My Project Rationale – Why ‘transferable skills?’

Today (02.02.15) I searched Google for the term ‘transferable skills’ and it produced 1, 870,000 responses. I then searched for the term ‘employability skills’ and it presented 2, 410,000 references. To add to the overload and confusion, the two terms are used inconsistently and very much interchangeable depending upon who authors it. Thankfully, the impetus for this project is not about looking to Google (for I would not have time to cover all 4, 280, 000 secondary sources out there) for any answers to my transferable skills conundrum but about seeking practical solutions to my problematic within the context of my specific professional setting. Impact is primarily sought for my students and my own practice although I do hope that impact of this tale will benefit the wider community of colleagues confronted with a similar pedagogic burden. I think about transferable or employability skills as generic skills that are applicable and relevant to a range of job roles and across diverse sectors. I should also add that I prefer to use the term ‘transferable’ over ‘employability’ as the former suggests universality, fluidity, mobility, and geographical autonomy, a sense of something unfinished and continuous. Therefore I would argue it feels more empowering than ‘employability,’ which to me feels dated, hierarchal, stuck, subjugated to a level of survival. I think of the infamous Yosser Hughes, ‘Gizza job’ scene in Boys from the Blackstuff where simply getting a job is an act of desperation, survival and I think or hope it should mean more.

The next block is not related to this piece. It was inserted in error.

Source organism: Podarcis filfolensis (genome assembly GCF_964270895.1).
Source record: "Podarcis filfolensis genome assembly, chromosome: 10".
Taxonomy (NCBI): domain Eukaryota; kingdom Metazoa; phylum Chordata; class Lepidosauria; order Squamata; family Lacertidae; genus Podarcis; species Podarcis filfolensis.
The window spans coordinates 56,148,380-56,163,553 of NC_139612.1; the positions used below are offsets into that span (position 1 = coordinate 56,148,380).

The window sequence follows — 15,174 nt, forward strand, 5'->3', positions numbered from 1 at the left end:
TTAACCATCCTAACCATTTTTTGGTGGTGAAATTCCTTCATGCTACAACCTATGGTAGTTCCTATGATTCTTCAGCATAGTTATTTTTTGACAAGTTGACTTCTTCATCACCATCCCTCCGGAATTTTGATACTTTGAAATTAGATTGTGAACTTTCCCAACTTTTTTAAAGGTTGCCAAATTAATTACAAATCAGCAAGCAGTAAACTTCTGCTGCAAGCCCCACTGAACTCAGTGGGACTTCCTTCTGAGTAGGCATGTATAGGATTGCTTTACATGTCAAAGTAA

I followed up a few of the leads (as I like to call them) Google had to offer on ‘transferable skills’ and I present them below.

Lead 1 To start, the National Careers Service https://nationalcareersservice.direct.gov.uk/advice/planning/Pages/transferableskills.aspx identifies the following as core ‘transferable skills:’

  • problem solving
  • organising
  • working to deadlines
  • management and leadership
  • negotiating
  • motivating people
  • making decisions
  • research skills

As this is a government and governed website (gov.uk) it seems an obvious starting point for someone in education (like me) to begin.

Lead 2 I then stumbled upon an article in About.com, http://careerplanning.about.com/od/careerchoicechan/a/trans_skills_ex.htm where Dawn Rosenberg McKay (2015) extends the list identified above to skills in assessment, presentation, repairing and coaching:

  • Delegate responsibility
  • Motivate others
  • Attend to visual detail
  • Assess and evaluate my own work
  • Assess and evaluate others’ work
  • Deal with obstacles and crises
  • Multi-task
  • Present written material
  • Present material orally
  • Manage time
  • Repair equipment or machinery
  • Keep records
  • Handle complaints
  • Coordinate fundraising activities
  • Coach
  • Research
  • Build or construct
  • Design buildings, furniture, etc.
  • Manage finances